The results are graphically presented in Figure 4, where the abscissa indicates the concentration of the additive (indicated as molar percent relative to the ionic liquid) and the ordinate indicates the degree S02 absorption by the absorption medium. It may be appreciated that the addition of a polar protic organic solvent such as ethylene glycol decreases the S02 absorption. No change in the S02 absorption was observed following the addition of aprotic polar solvent such as DMSO, or a nonpolar solvent like 1- methylnaphthalene .
Having determined that the addition of a polar protic organic solvent reduces the absorbtion of sulfur dioxide in the ionic liquid, the effect of the addition of such a solvent on the absorbtion of mercury has been investigated. For this purpose, the absorption of mercury and S02 at 70°C by a liquid absorbent comprising [BMIMBr][I2] (80 mg of iodine in 12 grams of ionic liquid) and different concentrations of polar protic organic solvents (ethylene glycol, glycerol and adipic acid) was measured seperately, using the two experimental setups descibed above.
The absorption of S02 as a function of the molar percent of the polar protic organic solvent relative to the ionic liquid is depicted in Figure 5 for glycerol (rhombous) and ethylene glycol (squares) and in Figure 6 for adipic acid. While the addition of polar protic organic solvents had no effect on the absorption of mercury, which remained over 95% (i.e., with adipic acid 97% - see Fig 6) with ethylene glycol 98% and with glycerol 97% - not shown), the S02 absorption decreased gradually with the increaed addition of either glycerol, ethylene glycol or adipic acid.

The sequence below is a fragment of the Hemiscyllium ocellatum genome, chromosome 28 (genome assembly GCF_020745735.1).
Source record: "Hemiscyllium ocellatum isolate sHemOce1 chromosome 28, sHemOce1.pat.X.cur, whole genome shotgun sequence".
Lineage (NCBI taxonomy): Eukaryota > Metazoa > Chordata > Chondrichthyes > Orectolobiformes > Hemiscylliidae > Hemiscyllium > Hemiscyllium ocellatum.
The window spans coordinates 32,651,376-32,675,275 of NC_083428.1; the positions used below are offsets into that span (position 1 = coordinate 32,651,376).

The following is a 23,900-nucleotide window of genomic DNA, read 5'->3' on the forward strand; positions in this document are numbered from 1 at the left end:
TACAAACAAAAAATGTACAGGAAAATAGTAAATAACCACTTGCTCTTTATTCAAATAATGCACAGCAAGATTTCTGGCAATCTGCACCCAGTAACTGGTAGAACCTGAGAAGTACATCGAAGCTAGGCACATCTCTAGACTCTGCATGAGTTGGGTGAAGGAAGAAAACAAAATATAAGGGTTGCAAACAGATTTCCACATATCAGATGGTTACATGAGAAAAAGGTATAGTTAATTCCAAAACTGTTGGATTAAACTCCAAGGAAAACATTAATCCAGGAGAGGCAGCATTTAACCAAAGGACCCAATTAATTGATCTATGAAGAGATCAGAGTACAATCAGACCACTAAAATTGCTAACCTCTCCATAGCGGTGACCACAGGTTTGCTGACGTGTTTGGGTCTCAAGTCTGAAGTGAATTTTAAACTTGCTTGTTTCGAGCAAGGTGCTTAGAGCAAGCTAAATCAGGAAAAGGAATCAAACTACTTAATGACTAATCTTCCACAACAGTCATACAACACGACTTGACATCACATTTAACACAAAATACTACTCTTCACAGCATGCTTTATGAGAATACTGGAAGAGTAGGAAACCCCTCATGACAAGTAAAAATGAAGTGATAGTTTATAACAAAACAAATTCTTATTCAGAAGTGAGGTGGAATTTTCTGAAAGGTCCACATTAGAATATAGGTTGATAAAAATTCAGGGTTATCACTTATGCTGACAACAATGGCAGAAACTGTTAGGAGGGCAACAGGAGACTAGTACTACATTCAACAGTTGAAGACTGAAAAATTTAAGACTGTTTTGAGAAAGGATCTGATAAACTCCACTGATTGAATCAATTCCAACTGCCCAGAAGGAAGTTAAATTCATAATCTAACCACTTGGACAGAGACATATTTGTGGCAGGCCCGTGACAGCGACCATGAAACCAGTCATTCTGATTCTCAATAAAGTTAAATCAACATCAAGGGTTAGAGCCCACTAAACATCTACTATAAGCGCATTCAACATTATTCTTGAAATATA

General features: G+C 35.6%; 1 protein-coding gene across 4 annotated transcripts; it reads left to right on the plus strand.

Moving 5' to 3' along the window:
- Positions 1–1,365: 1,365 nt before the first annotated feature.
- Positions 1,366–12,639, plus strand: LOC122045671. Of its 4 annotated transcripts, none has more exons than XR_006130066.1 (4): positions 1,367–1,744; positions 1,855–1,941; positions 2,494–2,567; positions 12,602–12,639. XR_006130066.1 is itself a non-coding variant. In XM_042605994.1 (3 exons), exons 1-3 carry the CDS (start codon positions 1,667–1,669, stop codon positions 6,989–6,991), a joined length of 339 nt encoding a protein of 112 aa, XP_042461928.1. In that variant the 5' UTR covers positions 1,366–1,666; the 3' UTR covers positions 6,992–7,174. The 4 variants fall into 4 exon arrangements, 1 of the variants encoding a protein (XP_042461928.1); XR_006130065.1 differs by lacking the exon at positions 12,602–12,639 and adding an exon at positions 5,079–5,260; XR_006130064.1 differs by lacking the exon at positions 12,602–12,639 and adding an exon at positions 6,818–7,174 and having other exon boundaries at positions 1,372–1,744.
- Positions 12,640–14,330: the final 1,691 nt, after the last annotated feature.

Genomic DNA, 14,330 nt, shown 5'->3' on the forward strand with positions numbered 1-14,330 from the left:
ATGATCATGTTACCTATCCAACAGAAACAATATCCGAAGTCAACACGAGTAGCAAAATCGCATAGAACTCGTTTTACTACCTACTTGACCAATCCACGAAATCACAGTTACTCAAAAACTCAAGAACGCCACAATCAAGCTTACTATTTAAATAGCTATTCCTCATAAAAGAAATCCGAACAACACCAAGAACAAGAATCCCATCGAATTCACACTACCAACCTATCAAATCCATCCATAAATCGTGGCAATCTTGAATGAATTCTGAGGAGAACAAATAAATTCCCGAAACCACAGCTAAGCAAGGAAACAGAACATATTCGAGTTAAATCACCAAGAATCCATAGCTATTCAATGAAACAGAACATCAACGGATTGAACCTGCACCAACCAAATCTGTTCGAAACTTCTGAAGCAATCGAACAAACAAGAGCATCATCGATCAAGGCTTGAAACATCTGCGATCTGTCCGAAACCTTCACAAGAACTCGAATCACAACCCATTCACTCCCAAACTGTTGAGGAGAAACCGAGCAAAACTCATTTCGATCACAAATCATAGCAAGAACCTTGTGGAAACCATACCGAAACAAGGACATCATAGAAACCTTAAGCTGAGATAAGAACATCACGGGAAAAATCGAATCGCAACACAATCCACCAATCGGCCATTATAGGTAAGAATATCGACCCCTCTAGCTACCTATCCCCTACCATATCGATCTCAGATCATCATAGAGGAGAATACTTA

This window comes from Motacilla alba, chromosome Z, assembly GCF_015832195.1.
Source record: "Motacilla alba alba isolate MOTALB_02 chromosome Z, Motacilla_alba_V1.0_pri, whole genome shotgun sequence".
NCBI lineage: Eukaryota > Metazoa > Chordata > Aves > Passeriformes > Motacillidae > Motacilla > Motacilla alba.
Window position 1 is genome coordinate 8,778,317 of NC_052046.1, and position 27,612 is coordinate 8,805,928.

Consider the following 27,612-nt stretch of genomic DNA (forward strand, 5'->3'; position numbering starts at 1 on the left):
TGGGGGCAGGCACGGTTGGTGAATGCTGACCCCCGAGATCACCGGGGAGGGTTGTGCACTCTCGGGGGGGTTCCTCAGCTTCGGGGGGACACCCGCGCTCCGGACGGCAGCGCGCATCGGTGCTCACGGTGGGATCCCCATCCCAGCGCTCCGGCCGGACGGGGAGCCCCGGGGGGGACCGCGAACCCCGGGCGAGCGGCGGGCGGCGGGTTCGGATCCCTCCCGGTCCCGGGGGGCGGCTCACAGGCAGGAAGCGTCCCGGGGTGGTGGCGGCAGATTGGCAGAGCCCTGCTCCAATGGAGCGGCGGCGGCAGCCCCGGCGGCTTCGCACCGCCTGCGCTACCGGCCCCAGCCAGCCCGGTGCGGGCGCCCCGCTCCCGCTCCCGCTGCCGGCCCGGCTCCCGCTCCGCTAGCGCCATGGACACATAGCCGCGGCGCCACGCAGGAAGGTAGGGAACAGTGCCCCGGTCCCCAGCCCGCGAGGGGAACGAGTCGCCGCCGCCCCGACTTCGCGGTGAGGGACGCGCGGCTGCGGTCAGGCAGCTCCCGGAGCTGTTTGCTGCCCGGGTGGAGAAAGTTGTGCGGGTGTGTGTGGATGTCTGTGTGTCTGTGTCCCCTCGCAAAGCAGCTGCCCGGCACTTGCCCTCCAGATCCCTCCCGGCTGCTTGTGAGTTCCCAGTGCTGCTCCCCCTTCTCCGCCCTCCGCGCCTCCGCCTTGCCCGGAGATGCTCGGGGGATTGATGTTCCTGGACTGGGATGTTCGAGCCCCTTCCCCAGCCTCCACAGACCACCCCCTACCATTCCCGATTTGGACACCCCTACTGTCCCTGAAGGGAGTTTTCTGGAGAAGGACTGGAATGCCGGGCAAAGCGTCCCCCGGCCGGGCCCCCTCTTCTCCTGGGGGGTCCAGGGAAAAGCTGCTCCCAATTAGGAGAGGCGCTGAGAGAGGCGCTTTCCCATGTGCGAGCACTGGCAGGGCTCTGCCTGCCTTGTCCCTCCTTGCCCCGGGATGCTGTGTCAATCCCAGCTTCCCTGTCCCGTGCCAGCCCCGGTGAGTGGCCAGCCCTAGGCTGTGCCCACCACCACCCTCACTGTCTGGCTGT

Example 2
The change in S02 absorption exhibited by different ionic liquids in response to the addition of a polar protic
organic solvent
The maximal absorption of S02 at 70°C in either [BMIMBr][I2] or [ BMIMC1 ] [ I2 ] , (80 mg iodine in 12 grams of ionic liquid), to which ethylene glycol was added at different amounts, was measured using the experimental setup descibed above.
Figure 7 illustrates the absorption of SO2 as a function of the ethylene glycol amount in the liquid absorbent. A shaper drop in the S02 absorption in reponse to the addition of ethylene glycol is observed for [BMIMBr][I2] in comparison to [ BMIMCl ] [ I2 ] , indicating that the former is more preferred for use in the selective absorption of mercury over S02.
Example 3
The combined effect of temperature and addition of a polar protic organic solvent on the S02 absorption demonstrated by different ionic liquids
The maximum absorption of S02 by different ionic liquids (i.e., TBAF, [BMIMCl], [BMIMBr], [BMIMI] and [ BMIMBF4 ] ) was measured at different temperatures in the range from 25 to 120°C, using the experimental set-up described above.